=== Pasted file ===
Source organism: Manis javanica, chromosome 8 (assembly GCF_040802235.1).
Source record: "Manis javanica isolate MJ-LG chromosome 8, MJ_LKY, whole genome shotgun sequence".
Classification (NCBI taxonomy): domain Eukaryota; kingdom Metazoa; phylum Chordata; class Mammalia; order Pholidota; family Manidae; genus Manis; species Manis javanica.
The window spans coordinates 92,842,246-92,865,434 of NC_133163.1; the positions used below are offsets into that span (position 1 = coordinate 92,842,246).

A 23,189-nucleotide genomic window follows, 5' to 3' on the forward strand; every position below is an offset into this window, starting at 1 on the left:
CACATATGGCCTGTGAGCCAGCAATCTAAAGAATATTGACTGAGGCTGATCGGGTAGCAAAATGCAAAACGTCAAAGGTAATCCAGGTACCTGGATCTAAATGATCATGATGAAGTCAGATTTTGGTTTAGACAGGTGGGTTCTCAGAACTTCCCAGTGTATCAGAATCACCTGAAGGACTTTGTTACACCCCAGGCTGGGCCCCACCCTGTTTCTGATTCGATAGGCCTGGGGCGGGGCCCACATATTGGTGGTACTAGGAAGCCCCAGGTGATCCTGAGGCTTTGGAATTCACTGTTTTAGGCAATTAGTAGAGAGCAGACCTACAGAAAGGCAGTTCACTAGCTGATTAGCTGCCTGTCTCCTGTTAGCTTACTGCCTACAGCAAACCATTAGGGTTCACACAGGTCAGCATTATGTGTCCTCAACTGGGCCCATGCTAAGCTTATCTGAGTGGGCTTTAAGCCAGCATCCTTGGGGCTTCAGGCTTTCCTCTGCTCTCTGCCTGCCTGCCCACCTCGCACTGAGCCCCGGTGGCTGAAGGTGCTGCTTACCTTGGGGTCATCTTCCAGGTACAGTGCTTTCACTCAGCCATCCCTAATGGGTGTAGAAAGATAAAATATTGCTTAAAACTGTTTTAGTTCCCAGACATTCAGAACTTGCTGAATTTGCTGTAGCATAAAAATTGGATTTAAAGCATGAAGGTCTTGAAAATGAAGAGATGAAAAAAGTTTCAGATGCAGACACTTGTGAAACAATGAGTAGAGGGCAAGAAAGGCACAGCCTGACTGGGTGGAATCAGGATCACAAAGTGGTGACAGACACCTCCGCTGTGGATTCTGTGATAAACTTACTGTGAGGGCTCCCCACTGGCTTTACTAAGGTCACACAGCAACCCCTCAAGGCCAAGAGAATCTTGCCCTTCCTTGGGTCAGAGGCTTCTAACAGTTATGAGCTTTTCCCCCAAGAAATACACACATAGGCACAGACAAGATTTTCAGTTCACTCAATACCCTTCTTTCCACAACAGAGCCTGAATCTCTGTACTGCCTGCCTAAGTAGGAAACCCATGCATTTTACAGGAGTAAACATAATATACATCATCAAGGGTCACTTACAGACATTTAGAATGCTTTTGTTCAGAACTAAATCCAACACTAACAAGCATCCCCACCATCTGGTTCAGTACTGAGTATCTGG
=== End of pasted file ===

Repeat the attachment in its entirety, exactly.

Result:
Source organism: Manis javanica, chromosome 8 (assembly GCF_040802235.1).
Source record: "Manis javanica isolate MJ-LG chromosome 8, MJ_LKY, whole genome shotgun sequence".
Classification (NCBI taxonomy): domain Eukaryota; kingdom Metazoa; phylum Chordata; class Mammalia; order Pholidota; family Manidae; genus Manis; species Manis javanica.
The window spans coordinates 92,842,246-92,865,434 of NC_133163.1; the positions used below are offsets into that span (position 1 = coordinate 92,842,246).

A 23,189-nucleotide genomic window follows, 5' to 3' on the forward strand; every position below is an offset into this window, starting at 1 on the left:
CACATATGGCCTGTGAGCCAGCAATCTAAAGAATATTGACTGAGGCTGATCGGGTAGCAAAATGCAAAACGTCAAAGGTAATCCAGGTACCTGGATCTAAATGATCATGATGAAGTCAGATTTTGGTTTAGACAGGTGGGTTCTCAGAACTTCCCAGTGTATCAGAATCACCTGAAGGACTTTGTTACACCCCAGGCTGGGCCCCACCCTGTTTCTGATTCGATAGGCCTGGGGCGGGGCCCACATATTGGTGGTACTAGGAAGCCCCAGGTGATCCTGAGGCTTTGGAATTCACTGTTTTAGGCAATTAGTAGAGAGCAGACCTACAGAAAGGCAGTTCACTAGCTGATTAGCTGCCTGTCTCCTGTTAGCTTACTGCCTACAGCAAACCATTAGGGTTCACACAGGTCAGCATTATGTGTCCTCAACTGGGCCCATGCTAAGCTTATCTGAGTGGGCTTTAAGCCAGCATCCTTGGGGCTTCAGGCTTTCCTCTGCTCTCTGCCTGCCTGCCCACCTCGCACTGAGCCCCGGTGGCTGAAGGTGCTGCTTACCTTGGGGTCATCTTCCAGGTACAGTGCTTTCACTCAGCCATCCCTAATGGGTGTAGAAAGATAAAATATTGCTTAAAACTGTTTTAGTTCCCAGACATTCAGAACTTGCTGAATTTGCTGTAGCATAAAAATTGGATTTAAAGCATGAAGGTCTTGAAAATGAAGAGATGAAAAAAGTTTCAGATGCAGACACTTGTGAAACAATGAGTAGAGGGCAAGAAAGGCACAGCCTGACTGGGTGGAATCAGGATCACAAAGTGGTGACAGACACCTCCGCTGTGGATTCTGTGATAAACTTACTGTGAGGGCTCCCCACTGGCTTTACTAAGGTCACACAGCAACCCCTCAAGGCCAAGAGAATCTTGCCCTTCCTTGGGTCAGAGGCTTCTAACAGTTATGAGCTTTTCCCCCAAGAAATACACACATAGGCACAGACAAGATTTTCAGTTCACTCAATACCCTTCTTTCCACAACAGAGCCTGAATCTCTGTACTGCCTGCCTAAGTAGGAAACCCATGCATTTTACAGGAGTAAACATAATATACATCATCAAGGGTCACTTACAGACATTTAGAATGCTTTTGTTCAGAACTAAATCCAACACTAACAAGCATCCCCACCATCTGGTTCAGTACTGAGTATCTGG